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City of Rochester
201 4th Street SE
Rochester, MN  55904
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Phone: 507-328-2900
Fax: 507-328-2901
TDD: 507-328-2900

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Record Snowfall Brings Forward Important Snow Removal Reminders

Post Date:02/20/2019 9:21 AM

Rochester has seen record snowfall during the month of February.  This has created a huge burden on all residents of Rochester as well as Public Works and Parks crews.  Below are some helpful reminders to keep in mind as we continue to receive more snow.

The City of Rochester’s Public Works Department operates a fleet of snow plows that works to clear over 500 miles of roads, 9 miles of alleys, 544 cul-de-sacs, 40 miles of sidewalks and bike paths within the city limits of Rochester. This is no easy task and is a balance of safety, economics, timing and expectations. Effective snow removal creates safer roads for the traveling public and provides access for emergency vehicles during the winter snow and ice season.

Safety with High Snow Banks

We would like the traveling public to be extremely cautious when entering and exiting intersections, driveways, etc.  The snow banks along streets and at intersections are very high and can be a challenge to see around.  We advise to take extra precautionary measures when pulling out at intersections.

Bus Stops

Property owners are asked to pay special attention to clearing snow from sidewalks near bus stops so that transit riders with limited mobility can safely board the bus. Commercial property owners with bus shelters on or near their property should clear snow to allow access to the shelter from both the sidewalk and the street, and are asked to apply a sand/salt mixture when needed so their residents, customers, and other transit riders can safely use the shelter facility.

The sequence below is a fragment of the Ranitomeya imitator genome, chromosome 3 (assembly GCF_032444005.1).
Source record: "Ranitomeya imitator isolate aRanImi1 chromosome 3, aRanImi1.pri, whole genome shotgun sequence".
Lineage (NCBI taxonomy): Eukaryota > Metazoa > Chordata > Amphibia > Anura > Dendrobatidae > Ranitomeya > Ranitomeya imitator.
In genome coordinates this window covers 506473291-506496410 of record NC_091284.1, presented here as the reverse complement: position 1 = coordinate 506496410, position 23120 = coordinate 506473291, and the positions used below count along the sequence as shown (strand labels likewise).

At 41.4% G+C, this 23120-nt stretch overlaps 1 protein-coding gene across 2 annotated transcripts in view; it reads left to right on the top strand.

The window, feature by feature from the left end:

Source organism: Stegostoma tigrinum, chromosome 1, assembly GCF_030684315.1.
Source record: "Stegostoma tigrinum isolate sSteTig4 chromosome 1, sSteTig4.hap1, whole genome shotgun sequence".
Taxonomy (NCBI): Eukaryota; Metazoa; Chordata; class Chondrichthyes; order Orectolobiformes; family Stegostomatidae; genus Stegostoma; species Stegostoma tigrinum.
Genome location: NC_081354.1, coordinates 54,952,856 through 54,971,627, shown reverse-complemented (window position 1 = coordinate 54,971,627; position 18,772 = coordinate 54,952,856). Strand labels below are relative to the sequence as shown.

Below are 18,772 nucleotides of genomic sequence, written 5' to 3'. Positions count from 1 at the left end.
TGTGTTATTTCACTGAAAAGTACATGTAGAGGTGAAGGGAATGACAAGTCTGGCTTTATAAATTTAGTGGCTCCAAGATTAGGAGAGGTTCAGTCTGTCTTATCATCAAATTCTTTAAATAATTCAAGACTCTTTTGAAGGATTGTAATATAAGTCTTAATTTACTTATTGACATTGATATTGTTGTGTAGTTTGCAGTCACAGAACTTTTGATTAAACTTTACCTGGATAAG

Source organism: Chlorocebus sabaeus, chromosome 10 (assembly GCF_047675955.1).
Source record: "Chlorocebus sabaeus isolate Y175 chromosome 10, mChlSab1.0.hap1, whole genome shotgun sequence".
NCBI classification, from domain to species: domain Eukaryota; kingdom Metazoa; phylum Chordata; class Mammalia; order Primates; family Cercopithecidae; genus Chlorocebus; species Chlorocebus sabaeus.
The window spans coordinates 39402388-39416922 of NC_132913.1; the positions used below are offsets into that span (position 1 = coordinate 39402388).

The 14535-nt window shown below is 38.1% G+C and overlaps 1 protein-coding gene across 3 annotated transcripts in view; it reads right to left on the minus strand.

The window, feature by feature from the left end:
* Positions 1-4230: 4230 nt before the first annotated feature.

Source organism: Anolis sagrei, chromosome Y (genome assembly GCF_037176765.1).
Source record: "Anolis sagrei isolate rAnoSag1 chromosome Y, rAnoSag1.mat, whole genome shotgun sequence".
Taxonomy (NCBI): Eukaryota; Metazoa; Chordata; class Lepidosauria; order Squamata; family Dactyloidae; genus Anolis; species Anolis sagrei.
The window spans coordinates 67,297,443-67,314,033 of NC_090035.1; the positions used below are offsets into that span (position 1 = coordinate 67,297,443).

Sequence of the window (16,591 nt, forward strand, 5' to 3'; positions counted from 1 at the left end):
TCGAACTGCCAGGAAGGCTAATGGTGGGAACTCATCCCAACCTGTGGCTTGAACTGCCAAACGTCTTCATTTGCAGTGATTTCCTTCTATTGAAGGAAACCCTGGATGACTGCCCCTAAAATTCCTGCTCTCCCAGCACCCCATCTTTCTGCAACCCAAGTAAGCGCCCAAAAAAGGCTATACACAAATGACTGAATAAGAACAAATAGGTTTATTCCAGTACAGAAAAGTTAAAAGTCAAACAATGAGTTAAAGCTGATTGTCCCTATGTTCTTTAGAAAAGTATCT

Mailboxes:

When possible, plows clear snow in front of mailboxes to allow USPS to deliver mail.  However, with the large accumulation of snow Rochester currently has, it can become difficult for plows to clear close enough to mailboxes without causing damage to the mailboxes.  It is the resident’s responsibility to keep their mailbox accessible for USPS deliveries.  The Public Works department does not have the resources nor work direction to be dispatched to remove snow in front of private mailboxes. 

Garbage Cans:

It is against City ordinance to place garbage bins in the street (73.02 sub 2). Bins must be placed behind the curb or road edge such as in the boulevard or driveway approach – garbage truck arms are able to reach these areas without an issue.  Bins placed in the street create additional obstacles for the snow plow drivers. Drivers have to plow around the obstacles, which leaves snow farther out in the street in front of the driveway and causes more shoveling for the homeowner and may result in bins getting knocked over.  The City does not accept responsibility for knocked over cans or damage as a result of improperly placed bins.  Residents are also reminded to promptly remove their cans from the side of the street once pickup has occurred.